Letters will be used to refer to variants of concern and variants of interest and there is a full list of names available on the WHO website.

NHS Test and Trace

Each country of the UK has introduced its own test and trace service to help stop the spread of coronavirus (COVID-19). These are:

Unless specifically referring to services in Scotland, Wales or Northern Ireland, use NHS Test and Trace or NHS Test and Trace service. Include the link to the GOV.UK page for the first use of the term in each section. 

Do not use: 

  • Test and Trace 
  • Test and Trace service 
  • test and trace with lower case 
  • testing and tracing 

Outbreak or pandemic?

Use the term “pandemic” when referring to the coronavirus (COVID-19) rather than “outbreak”.

A pandemic is where a disease is prevalent over a whole country or the world and so is more accurate than outbreak, which refers to increases of a disease in a particular time or place. The World Health Organization classified COVID-19 as a pandemic on 11 March 2020.

Avoid using the phrase “pre-pandemic”. See Pre-coronavirus, pre-pandemic and pre-lockdown.

Pre-coronavirus, pre-pandemic and pre-lockdown

“Pre-coronavirus” can be used for talking about time periods before the coronavirus (COVID-19) pandemic. Avoid using the phrases “pre-pandemic” and “pre-lockdown” as these are not clear and may lead to misinterpretation of the data. The “start” of the coronavirus (COVID-19) pandemic may also be subjective or have a different meaning or impact for different topics. Be as clear and specific as possible when referring to time periods.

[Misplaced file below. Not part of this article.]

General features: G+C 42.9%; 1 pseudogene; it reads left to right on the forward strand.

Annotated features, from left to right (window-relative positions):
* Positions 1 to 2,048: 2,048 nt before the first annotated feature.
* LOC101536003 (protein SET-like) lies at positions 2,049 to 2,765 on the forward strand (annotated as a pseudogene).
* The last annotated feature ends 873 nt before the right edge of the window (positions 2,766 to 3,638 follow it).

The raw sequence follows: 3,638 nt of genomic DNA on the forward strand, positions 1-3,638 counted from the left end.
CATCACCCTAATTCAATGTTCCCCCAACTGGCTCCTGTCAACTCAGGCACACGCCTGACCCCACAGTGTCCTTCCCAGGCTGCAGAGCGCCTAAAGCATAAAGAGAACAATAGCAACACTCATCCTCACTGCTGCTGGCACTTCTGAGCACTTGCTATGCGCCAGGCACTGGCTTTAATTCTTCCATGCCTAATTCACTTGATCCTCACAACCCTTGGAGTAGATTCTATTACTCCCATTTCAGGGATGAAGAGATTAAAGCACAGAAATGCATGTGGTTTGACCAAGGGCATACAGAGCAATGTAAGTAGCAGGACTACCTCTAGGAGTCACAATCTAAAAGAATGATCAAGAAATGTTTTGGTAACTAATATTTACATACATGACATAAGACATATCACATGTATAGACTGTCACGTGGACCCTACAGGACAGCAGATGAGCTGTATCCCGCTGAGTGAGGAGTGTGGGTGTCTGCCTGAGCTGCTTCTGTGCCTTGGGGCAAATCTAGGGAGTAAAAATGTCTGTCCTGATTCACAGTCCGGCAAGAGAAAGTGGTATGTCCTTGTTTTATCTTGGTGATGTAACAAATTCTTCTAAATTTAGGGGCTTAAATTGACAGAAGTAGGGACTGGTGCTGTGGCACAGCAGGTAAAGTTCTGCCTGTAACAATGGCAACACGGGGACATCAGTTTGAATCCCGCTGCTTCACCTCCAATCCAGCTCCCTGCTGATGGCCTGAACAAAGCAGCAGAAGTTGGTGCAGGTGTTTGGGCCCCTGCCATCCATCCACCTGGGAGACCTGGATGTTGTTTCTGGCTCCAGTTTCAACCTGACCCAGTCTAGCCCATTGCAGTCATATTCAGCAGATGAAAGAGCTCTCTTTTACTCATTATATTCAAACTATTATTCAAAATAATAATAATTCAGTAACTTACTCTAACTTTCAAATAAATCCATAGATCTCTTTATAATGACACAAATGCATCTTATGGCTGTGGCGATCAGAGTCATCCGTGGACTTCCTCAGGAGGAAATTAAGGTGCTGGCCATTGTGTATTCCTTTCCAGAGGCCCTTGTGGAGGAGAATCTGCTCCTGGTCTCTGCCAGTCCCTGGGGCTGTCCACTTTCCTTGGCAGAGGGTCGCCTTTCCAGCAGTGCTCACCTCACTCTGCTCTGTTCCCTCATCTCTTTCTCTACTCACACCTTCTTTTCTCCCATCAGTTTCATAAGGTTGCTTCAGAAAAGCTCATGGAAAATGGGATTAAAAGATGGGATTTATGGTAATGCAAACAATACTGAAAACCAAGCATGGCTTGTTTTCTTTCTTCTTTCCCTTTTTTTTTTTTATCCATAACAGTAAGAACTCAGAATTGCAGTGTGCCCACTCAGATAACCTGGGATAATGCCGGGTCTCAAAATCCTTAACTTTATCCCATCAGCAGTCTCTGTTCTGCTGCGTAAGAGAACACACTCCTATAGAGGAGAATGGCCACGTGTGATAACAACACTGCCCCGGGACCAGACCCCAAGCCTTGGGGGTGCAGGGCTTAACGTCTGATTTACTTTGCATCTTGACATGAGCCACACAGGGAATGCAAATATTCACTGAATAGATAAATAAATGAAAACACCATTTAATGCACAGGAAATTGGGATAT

When referring to the period before the coronavirus pandemic, use:

  • the exact dates if you are talking about a specific and clear time period or event, for example, “before the national lockdown started on 23 March 2020”
  • the month, such as “February 2020” if you are talking about the first full month before the effects of COVID-19 were seen in the UK
  • “early 2020” for a more general time period relating to the months before the pandemic

Rather than using “pre-lockdown”, either state the month you are talking about or use “before the national lockdown in March 2020” to make it clear what date you are talking about.

The level of GDP output remains below the levels seen in early 2020, before the effects of the coronavirus (COVID-19) were seen.

Quarantine

“Quarantine” refers to the period of managed hotel quarantine that people must undergo after travelling from a country on the banned travel list (also known as the red list). 

If a person returns to the UK from a country that is on the amber list of countries, they must self-isolate at home or in the place they are staying for 14 days. 

See “self-isolating” in this style guide for people who have: 

  • symptoms of COVID-19 
  • a positive COVID-19 test